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Caped Cru-Saviors

Celebrated authors Neil Gaiman, Leigh Bardugo, Scott Westerfeld, and more write about what superheros mean to them in the essay collection, Last Night, A Superhero Saved My Life.

Caped Cru-Saviors

BOOK REPORT for Last Night, A Superhero Saved My Life edited by Liesa Mignogna

Cover Story: Comic-Inspired
The Most Fist-Pump Worthy: “We Are Not Amazons” by Leigh Bardugo, “Swashbuckle My Heart: An Ode to Nightcrawler” by Jenn Reese
The Most Eye Roll-Inducing: “Weapon X” by Ron Currie, Jr.
The Most Educational: “Spider-Manhattan” by Scott Westerfeld
Bonus Factors: Superhero Adoration
Break Glass In Case Of: Seeking Nerd Solidarity

Cover Story: Comic-Inspired

The top ¾ of this cover is awesome. The colors, the use of comic book-like imagery, the bold title. But then you get to the lower ¼ and the Comic Sans filled bubbles hit you in the face like a villain’s punch. I understand that Comic Sans is based on a lot of comic lettering, but there are so many better options out there these days.

The Deal:

This anthology features essays by 21 authors from a wide variety of genres about how the love of superheroes, or a particular superhero, changed their lives or affected their personalities

The Most Fist-Pump Worthy: “We Are Not Amazons” by Leigh Bardugo, “Swashbuckle My Heart: An Ode to Nightcrawler” by Jenn Reese

For anyone who’s familiar with Leigh Bardugo’s work, it should come as no surprise that she connected from an early age with Wonder Woman. But her essay actually tells of an appreciation that ebbed and flowed over the years due to body image issues, societal pressures and changing views on feminism. It’s an essay filled with powerful feelings that most anyone who’s ever dealt with unattainable standards and wavering self-esteem—girl or no—can relate to, and ends on a very positive and confident note. Reading the essay made me like Leigh Bardugo more than I did, and that bar was already raised quite high.

I was never a nymph. I skipped the stage glorified by pervy old directors in artfully lit coming-of-age films. Puberty came on faster than a locomotive and I was helpless, ties to the tracks. … It made me miserable. It made me slouch. And it changed the way I looked at superheroes.

I’ve never read any of Jenn Reese’s books, but her essay on Kurt Wagner, a.k.a. Nightcrawler, made me want to seek more of her writing out. The essay describes how Wagner’s unwavering self-confidence helped Reese grow out of a more Wolverine-like (i.e., abrasive and quick to anger) personality. It’s an important read, or a familiar read, for anyone who’s ever lashed out because of self-dislike.

What Nightcrawler did for me was lead by example. He showed that it was possible to overcome a rough start. That it was possible to find joy amid adversity. … He took himself for what he was, and he reveled in it. Kurt Wagner took a life born of lemons and spent his years juggling them for laughs.

The Most Eye Roll-Inducing: “Weapon X” by Ron Currie, Jr.

Although I agree with Ron Currie, Jr.,’s appreciation of Wolverine (a.k.a. Weapon X), his essay is filled with odd assertions that recent generations of men are far less “manly” than generations prior and a lot of patting himself on the back for his personal accomplishments. I agreed with certain parts of the essay, but was left at the end with a bad taste (reminiscent of mansplaining) in my mind.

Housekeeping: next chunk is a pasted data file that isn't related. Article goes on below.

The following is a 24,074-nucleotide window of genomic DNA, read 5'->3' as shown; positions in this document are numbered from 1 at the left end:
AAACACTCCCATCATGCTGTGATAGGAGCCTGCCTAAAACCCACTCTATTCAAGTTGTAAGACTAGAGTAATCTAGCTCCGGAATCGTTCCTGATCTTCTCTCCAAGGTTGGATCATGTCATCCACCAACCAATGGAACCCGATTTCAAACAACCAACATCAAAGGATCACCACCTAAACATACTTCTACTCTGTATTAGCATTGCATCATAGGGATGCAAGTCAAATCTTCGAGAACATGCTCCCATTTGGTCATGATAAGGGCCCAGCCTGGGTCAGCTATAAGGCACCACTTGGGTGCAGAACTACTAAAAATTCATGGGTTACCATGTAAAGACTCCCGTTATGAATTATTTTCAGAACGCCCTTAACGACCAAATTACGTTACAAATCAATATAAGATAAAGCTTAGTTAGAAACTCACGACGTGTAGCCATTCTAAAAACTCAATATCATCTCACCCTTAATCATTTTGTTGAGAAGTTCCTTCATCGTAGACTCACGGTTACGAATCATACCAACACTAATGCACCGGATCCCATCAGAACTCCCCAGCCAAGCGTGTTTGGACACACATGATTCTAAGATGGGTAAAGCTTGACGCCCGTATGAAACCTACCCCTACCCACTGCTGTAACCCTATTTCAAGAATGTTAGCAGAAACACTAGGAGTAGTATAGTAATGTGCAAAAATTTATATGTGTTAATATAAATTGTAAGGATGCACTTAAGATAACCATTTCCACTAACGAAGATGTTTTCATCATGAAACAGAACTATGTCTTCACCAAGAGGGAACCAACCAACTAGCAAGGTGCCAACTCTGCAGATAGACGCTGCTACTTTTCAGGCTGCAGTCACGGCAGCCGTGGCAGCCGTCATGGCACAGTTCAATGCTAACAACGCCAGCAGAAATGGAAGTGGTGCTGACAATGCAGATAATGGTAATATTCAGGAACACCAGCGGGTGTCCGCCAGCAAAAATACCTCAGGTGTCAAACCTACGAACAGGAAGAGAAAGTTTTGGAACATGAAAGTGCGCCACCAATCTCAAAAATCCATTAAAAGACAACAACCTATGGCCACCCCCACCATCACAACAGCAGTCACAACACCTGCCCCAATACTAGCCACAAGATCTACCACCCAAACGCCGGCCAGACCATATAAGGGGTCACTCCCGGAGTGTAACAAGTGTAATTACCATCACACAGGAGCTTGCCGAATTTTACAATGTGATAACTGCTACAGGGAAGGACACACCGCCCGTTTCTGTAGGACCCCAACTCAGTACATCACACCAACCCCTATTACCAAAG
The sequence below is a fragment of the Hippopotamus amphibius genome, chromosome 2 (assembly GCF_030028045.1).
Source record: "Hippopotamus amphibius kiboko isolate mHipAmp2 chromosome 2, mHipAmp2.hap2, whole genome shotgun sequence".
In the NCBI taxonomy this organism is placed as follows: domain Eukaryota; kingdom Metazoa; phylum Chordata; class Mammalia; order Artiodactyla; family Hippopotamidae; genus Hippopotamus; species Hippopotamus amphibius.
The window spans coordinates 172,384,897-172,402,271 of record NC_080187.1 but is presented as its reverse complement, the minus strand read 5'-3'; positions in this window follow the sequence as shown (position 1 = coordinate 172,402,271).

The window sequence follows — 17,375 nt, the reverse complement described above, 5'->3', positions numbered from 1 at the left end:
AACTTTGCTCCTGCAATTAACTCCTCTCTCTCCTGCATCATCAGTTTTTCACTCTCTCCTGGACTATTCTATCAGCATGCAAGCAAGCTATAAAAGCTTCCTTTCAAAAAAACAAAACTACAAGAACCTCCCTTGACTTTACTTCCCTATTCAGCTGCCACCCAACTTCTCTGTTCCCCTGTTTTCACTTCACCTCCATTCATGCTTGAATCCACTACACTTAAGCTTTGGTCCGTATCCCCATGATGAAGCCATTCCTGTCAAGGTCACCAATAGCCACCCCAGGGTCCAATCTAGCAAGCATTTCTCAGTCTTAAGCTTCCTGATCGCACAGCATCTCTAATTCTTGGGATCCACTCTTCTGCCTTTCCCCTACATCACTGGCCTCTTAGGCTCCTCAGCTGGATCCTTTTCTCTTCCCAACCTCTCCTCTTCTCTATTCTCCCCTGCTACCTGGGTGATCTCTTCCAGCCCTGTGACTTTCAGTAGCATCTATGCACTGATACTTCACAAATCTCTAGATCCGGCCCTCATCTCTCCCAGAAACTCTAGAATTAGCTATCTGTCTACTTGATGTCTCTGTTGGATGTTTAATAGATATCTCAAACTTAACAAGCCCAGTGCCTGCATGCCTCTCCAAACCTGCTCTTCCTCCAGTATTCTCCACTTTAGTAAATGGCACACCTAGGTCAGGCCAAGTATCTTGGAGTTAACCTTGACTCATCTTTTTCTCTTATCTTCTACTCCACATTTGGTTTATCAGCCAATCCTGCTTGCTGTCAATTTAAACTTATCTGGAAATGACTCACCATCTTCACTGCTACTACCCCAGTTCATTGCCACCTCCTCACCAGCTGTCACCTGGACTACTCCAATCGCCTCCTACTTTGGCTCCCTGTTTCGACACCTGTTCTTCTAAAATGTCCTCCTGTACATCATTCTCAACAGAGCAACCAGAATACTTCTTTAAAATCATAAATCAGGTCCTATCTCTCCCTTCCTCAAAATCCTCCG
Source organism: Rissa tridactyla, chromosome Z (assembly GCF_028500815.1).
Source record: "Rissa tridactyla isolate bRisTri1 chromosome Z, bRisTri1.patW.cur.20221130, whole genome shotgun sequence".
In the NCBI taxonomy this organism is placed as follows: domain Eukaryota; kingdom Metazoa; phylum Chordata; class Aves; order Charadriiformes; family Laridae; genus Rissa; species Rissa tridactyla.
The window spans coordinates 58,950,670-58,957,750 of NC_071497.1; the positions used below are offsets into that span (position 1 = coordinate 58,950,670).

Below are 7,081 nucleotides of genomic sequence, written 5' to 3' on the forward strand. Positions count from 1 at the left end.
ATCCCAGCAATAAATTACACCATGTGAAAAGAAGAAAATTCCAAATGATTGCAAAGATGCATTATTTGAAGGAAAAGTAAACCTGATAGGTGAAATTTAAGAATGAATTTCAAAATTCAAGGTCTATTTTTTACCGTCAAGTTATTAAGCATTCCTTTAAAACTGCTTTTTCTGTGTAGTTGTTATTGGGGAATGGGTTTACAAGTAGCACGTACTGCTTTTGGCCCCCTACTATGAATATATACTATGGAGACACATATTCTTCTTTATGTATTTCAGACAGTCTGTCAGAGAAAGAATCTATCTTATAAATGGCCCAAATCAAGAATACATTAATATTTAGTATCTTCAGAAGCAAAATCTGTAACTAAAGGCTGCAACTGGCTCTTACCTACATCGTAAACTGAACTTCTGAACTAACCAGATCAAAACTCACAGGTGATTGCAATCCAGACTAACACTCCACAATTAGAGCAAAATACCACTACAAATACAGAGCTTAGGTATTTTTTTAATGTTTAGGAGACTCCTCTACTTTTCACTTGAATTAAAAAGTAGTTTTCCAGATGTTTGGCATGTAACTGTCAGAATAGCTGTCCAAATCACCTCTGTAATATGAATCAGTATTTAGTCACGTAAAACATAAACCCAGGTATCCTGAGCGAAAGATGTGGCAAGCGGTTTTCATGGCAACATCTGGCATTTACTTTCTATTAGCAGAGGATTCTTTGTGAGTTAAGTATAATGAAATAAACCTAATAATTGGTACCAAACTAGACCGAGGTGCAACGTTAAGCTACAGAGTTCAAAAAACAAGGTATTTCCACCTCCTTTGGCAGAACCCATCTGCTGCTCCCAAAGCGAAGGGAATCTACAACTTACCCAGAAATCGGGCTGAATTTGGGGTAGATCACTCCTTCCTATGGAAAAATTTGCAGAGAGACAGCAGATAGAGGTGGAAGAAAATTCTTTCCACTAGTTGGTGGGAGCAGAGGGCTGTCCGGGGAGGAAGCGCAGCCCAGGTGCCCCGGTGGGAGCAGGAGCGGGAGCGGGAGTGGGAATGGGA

Would it be overstating things, or otherwise foisting an unreasonable amount of cultural weight on a mere comic book character, to suggest that Wolverine might be the ideal for postfeminist men seeking a balanced masculinity?

The Most Educational: “Spider-Manhattan” by Scott Westerfeld

I’m not surprised that Scott Westerfeld is a fan of snarky-smart Peter Parker, but his essay, which talks about how Spider-Man is truly a hero for the people due to the level at which he swings through Manhattan was surprisingly informative. As someone who never studied New York City architecture, I had no idea that there is a rule that a certain amount of sky must be visible around all skyscrapers, which is the reason for many buildings’ tiered looks. Nor did I know that walk-ups were regulated, in 1929, to be six stories or under.

But Spidey was the original rooftop bounder, the embodiment of skyline travel, and Manhattan was perfect for him.

Because it was designed to be that way.

Bonus Factor: Superhero Adoration

As someone who’s a big fan of superheroes, but has a real difficulty when it comes to choosing a favorite, I applaud the writers in this book for connecting so strongly with one or two in particular. It was entertaining to read their reasons, and I could agree with a lot of them.

Break Glass In Case Of: Seeking Nerd Solidarity

There are a wide variety of superheroes written about in this book, from Superman to Wonder Woman to Nightcrawler to Wolverine to Batman—there are a lot of stories about Batman, actually—but even if your favorite superhero isn’t named by name, there’s bound to a be a story in this collection that strikes a chord in your own nerdy heart.

FTC Full Disclosure: I received a copy of this book from Thomas Dunne Books, and got neither a private dance party with Tom Hiddleston nor money in exchange for this review. Last Night, A Superhero Saved My Life is available now.

Mandy Curtis's photo About the Author: Mandy is a small town girl living in a nerdy world, or—if you want to get literal—an editor/writer living in Austin, TX. In addition to yearning for YA books—the more dystopian or fantastical, the better—she can also be found swooning over superheroes, dreaming of The Doctor and grinning at GIFs.
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